This commentary was originally featured in The Hill on August 24, 2017.
The discussion of raising the debt ceiling before the federal government potentially defaults on September 29 is an excellent opportunity for Congress to demand tax cuts and restraining government spending for pro-growth budget neutrality. Budget neutrality would allow increased economic activity from restraining government while allocating more tax revenue from that growth to pay down expected ballooning deficits.
This would help move the country past President Obama’s government-centered policies such as the ironically named “stimulus” plan, ObamaCare, Dodd-Frank, and the numerous lesser known regulations and programs. The result of this approach, along with unconventional monetary policy, was the slowest economic recovery since WWII and a doubling of the national debt to a level exceeding annual U.S. economic output.
Instead, Congress can and should pursue a limited government approach that’s repeatedly helped achieve more economic prosperity in Texas and other places that have practiced it.
A good start was Congress recently putting to rest the misguided border adjustment tax (BAT).
While advocated as a way to maintain tax revenue neutrality when lowering the industrialized world’s highest corporate income tax, the argument assumed an economically questionable strengthening of the dollar value to mitigate higher costs of goods and services paid by Americans.
For example, the Texas Public Policy Foundation and R Street Institute published a study highlighting how the BAT could substantially raise property-casualty insurance premiums from the effects on the international reinsurance market. With mounting opposition to the BAT, Congress rightfully dismissed this bad idea that would have grown government.
There are, however, some very good ideas available that depend on restraining government spending to provide relief from onerous regulations and burdensome taxes.
On the regulatory front, the Heritage Foundation noted that from 2009 to 2015 more than 20,000 new rules resulted in a net burden on businesses and individuals of approximately $108 billion. Fortunately, the Trump administration has begun dismantling onerous regulations by a pace of 16 regulation rollbacks for each new regulation.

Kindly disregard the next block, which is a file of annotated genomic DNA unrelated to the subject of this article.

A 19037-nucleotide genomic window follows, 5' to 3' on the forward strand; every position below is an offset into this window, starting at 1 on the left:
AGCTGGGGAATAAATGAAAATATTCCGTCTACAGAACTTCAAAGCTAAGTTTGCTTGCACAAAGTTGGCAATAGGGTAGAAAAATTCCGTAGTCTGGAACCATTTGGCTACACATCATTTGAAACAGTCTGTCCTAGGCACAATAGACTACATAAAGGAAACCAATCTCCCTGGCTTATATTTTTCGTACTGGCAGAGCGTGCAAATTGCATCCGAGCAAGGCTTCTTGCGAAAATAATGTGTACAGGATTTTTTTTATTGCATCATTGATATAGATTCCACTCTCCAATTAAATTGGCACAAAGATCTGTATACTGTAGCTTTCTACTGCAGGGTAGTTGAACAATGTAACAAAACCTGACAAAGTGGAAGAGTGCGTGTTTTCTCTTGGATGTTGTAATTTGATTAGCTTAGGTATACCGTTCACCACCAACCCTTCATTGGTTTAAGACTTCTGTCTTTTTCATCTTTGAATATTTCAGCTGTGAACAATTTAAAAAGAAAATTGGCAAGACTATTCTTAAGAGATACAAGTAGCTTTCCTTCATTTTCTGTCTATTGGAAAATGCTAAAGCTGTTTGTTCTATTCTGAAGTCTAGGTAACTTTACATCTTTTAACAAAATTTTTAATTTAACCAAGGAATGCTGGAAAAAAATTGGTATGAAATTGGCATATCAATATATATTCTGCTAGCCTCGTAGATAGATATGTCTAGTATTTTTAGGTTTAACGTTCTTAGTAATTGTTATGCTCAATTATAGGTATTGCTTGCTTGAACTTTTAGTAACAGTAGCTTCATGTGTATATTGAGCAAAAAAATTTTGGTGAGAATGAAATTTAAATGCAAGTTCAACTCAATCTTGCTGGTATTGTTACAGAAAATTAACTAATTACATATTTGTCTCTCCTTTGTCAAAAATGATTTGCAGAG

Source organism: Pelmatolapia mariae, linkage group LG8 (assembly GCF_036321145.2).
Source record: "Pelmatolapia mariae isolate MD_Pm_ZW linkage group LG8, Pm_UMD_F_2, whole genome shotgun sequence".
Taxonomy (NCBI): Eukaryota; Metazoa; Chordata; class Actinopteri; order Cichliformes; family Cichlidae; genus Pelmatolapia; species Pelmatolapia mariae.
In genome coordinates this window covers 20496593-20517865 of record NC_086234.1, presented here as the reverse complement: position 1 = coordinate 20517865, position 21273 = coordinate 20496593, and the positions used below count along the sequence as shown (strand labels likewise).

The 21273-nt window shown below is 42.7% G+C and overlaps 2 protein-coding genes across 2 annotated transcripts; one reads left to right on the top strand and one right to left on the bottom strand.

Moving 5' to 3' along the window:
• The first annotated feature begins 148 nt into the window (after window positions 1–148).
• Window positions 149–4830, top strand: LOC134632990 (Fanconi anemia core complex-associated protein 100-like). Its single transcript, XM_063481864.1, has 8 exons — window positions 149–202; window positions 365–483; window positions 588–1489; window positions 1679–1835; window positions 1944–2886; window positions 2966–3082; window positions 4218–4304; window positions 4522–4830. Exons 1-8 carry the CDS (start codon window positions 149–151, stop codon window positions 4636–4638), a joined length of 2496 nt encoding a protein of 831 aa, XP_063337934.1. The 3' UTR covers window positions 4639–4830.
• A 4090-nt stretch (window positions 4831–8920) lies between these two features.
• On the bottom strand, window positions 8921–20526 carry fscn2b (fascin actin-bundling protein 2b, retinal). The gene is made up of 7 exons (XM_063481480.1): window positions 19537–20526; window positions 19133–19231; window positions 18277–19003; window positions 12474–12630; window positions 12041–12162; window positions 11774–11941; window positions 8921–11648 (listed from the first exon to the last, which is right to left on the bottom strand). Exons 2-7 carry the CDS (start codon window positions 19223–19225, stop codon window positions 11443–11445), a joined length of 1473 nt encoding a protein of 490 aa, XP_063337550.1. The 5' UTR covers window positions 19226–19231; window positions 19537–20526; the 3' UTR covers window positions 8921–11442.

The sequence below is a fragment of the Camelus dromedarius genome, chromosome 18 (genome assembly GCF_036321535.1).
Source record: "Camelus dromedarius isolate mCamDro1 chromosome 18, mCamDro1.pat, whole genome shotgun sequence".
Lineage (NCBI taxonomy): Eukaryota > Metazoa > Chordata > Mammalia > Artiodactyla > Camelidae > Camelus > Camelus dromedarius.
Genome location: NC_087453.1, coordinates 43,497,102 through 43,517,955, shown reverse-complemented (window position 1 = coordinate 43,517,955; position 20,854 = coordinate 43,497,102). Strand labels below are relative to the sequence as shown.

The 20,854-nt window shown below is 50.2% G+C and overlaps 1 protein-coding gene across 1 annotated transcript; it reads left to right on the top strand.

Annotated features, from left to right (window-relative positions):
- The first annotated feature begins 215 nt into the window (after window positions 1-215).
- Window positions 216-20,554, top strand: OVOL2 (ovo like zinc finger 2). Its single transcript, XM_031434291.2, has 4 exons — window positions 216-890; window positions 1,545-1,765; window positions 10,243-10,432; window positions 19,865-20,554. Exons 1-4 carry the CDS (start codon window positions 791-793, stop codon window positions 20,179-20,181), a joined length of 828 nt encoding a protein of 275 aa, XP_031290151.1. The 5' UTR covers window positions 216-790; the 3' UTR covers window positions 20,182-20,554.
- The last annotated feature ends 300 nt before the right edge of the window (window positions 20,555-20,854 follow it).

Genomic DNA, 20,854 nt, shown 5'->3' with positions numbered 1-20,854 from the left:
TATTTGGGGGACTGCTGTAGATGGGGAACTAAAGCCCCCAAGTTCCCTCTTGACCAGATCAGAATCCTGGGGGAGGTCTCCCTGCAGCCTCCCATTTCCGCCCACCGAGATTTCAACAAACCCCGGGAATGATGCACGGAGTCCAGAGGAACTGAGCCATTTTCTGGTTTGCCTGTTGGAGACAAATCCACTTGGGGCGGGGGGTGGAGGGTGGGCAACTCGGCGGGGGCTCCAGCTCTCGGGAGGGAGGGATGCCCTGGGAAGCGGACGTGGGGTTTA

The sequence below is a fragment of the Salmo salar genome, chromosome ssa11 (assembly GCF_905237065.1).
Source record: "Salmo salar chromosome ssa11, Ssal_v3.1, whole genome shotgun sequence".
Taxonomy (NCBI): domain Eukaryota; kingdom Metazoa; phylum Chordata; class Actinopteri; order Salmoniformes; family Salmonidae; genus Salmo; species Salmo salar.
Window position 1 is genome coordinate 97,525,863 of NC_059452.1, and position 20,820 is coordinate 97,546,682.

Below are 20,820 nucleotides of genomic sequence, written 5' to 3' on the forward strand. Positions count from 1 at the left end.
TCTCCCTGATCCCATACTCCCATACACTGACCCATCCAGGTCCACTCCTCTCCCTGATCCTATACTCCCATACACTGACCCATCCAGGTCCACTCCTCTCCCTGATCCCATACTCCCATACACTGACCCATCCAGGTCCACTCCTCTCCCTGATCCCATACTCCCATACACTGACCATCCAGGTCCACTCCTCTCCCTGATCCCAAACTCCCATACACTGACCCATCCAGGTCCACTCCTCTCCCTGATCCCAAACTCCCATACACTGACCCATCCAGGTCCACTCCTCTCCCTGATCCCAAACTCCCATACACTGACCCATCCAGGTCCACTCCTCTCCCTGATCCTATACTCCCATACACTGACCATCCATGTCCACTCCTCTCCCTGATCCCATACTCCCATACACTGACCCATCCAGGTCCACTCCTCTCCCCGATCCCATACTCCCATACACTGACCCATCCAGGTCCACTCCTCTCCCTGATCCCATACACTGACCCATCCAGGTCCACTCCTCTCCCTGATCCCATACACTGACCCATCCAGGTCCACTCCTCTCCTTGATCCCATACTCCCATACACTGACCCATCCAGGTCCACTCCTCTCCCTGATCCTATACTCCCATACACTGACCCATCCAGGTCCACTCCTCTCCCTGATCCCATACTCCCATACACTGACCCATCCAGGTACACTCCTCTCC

With many costly regulations and mounting expenditures with ObamaCare, Congress should fully repeal it. This would not only set the stage for a market-based, patient-centered healthcare system that would provide better care, but it would also help bend the cost-curve of a major driver of excessive government spending. Until Congress demonstrates the fortitude to overcome the obstacles to accomplish this, it should move to restraining government by providing tax relief and cutting spending elsewhere.
The Texas model of low taxes, relatively less government spending, and sensible regulations provides a good guide. During the last two legislative sessions, there’s been a push to pass a “Conservative Texas Budget,” whereby spending growth increases by no more than state population growth plus general price inflation. Fortunately, the state legislature has taken steps to passing two such budgets in a row. These allowed for $4 billion in tax and fee relief in the 2015 session and budget growth of less than 4.5 percent during the upcoming 2018-19 period.
Texans are rewarded for this fiscal conservatism. Texas has created almost 30 percent of the increase in U.S. employment since the start of the Great Recession, stayed below a five percent unemployment rate for three straight years, and had lower supplemental poverty and less economic inequality than comparable states — California, New York, and Florida. Moreover, Texas was the top state for net domestic migration from 2010 to 2016 and has led the nation in exports for 15 straight years.
The Texas model of limited government has been tried and tested, and similar pro-growth fiscal policies should be implemented at the federal level.
As a first step, Congress should work toward budget neutrality, whereby a dollar of a tax cut will be much more effective if it’s met with a dollar cut to spending. This approach helps to minimize any influence a tax cut might have in contributing to the growth of projected deficits and likely reduce current deficits over time due to continued spending restraint.
As the all too familiar practice of raising the debt ceiling nears, Congress has the opportunity to look to the Texas model as it focuses on reforming the institutional framework of the federal government. By fully repealing ObamaCare, simplifying the tax code, broadening the tax base, lowering tax rates, and continuing to cut excessive regulations, America can again be the beacon of fast-growing prosperity for the world.
Testimony Before Texas House Ways & Means Committee on Eliminating Property Taxes (HB 285)